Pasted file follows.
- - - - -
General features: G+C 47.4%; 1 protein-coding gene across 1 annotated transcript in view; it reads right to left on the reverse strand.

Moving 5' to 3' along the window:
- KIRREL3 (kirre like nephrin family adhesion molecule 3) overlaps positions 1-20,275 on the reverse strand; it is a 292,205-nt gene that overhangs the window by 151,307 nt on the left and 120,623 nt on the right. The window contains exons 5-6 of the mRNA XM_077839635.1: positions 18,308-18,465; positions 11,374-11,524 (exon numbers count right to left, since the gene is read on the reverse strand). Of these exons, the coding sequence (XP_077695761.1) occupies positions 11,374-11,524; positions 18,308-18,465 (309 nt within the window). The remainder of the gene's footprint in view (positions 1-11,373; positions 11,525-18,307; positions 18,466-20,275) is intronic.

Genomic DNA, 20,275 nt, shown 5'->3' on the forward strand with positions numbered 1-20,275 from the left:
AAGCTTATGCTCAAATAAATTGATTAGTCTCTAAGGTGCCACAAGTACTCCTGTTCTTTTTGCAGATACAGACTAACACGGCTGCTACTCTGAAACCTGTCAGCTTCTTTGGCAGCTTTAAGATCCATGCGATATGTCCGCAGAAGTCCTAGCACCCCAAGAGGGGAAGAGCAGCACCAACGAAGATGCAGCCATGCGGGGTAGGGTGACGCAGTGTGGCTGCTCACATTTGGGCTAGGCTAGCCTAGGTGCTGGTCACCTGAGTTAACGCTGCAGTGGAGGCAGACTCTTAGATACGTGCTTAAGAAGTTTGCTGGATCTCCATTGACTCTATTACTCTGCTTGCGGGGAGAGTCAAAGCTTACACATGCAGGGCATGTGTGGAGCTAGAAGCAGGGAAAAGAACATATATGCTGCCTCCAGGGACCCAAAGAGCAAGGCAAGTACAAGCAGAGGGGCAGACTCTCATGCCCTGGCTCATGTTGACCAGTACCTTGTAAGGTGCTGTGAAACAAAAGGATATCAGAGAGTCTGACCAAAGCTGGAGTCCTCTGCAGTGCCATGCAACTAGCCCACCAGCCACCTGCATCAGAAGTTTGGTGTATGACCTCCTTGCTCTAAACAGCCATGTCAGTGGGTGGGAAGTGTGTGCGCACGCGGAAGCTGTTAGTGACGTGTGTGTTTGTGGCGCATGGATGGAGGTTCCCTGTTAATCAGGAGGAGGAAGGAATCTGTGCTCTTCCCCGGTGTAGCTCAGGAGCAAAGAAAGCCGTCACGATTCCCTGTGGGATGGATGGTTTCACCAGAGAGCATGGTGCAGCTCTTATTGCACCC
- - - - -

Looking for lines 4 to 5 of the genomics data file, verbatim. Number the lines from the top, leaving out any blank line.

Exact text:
Genomic DNA, 20,275 nt, shown 5'->3' on the forward strand with positions numbered 1-20,275 from the left:
AAGCTTATGCTCAAATAAATTGATTAGTCTCTAAGGTGCCACAAGTACTCCTGTTCTTTTTGCAGATACAGACTAACACGGCTGCTACTCTGAAACCTGTCAGCTTCTTTGGCAGCTTTAAGATCCATGCGATATGTCCGCAGAAGTCCTAGCACCCCAAGAGGGGAAGAGCAGCACCAACGAAGATGCAGCCATGCGGGGTAGGGTGACGCAGTGTGGCTGCTCACATTTGGGCTAGGCTAGCCTAGGTGCTGGTCACCTGAGTTAACGCTGCAGTGGAGGCAGACTCTTAGATACGTGCTTAAGAAGTTTGCTGGATCTCCATTGACTCTATTACTCTGCTTGCGGGGAGAGTCAAAGCTTACACATGCAGGGCATGTGTGGAGCTAGAAGCAGGGAAAAGAACATATATGCTGCCTCCAGGGACCCAAAGAGCAAGGCAAGTACAAGCAGAGGGGCAGACTCTCATGCCCTGGCTCATGTTGACCAGTACCTTGTAAGGTGCTGTGAAACAAAAGGATATCAGAGAGTCTGACCAAAGCTGGAGTCCTCTGCAGTGCCATGCAACTAGCCCACCAGCCACCTGCATCAGAAGTTTGGTGTATGACCTCCTTGCTCTAAACAGCCATGTCAGTGGGTGGGAAGTGTGTGCGCACGCGGAAGCTGTTAGTGACGTGTGTGTTTGTGGCGCATGGATGGAGGTTCCCTGTTAATCAGGAGGAGGAAGGAATCTGTGCTCTTCCCCGGTGTAGCTCAGGAGCAAAGAAAGCCGTCACGATTCCCTGTGGGATGGATGGTTTCACCAGAGAGCATGGTGCAGCTCTTATTGCACCC